Terrorism is a drive for power, and it is about politics. Motives and circumstances of each act vary, but inevitably there is strong political content. Terrorism can and must be analyzed by citizens, policy-makers, and students of the social sciences. We can examine it in ways that include: its indigenous and external sources; its declared or implied objectives; its strategies; its operational patterns; the tactics of its attacks, etc. This course may raise good questions about how we should weigh terrorism in the balance of other U.S. security and foreign policy issues. But the course does not venture deeply into counterterrorism -- which is covered in a successor course (IWP 669).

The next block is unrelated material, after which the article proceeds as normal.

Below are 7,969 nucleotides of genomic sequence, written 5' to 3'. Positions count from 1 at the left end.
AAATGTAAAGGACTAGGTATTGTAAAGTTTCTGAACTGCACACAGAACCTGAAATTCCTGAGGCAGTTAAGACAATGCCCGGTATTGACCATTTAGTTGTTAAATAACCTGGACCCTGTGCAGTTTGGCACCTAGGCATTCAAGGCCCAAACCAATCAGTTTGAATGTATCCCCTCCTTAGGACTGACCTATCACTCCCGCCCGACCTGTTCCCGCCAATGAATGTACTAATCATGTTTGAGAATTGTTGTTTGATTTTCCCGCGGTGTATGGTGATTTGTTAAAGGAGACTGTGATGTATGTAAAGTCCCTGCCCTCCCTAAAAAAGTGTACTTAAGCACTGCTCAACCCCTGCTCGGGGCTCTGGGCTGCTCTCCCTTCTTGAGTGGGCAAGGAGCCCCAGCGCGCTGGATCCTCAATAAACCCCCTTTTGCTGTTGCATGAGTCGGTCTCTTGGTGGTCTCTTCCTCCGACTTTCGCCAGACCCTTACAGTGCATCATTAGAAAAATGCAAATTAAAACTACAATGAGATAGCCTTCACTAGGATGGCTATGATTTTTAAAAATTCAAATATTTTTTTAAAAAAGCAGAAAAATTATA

This course on terrorism opens discussions of international dimensions of terrorism and its associated transnational patterns and problems, often from the perspective of U.S. foreign policy and security interests. The opening sessions offer much history. Then, most of the course emphasizes the recent and the current in its selections of events, source materials, questions, and challenges.
Aaron A. Danis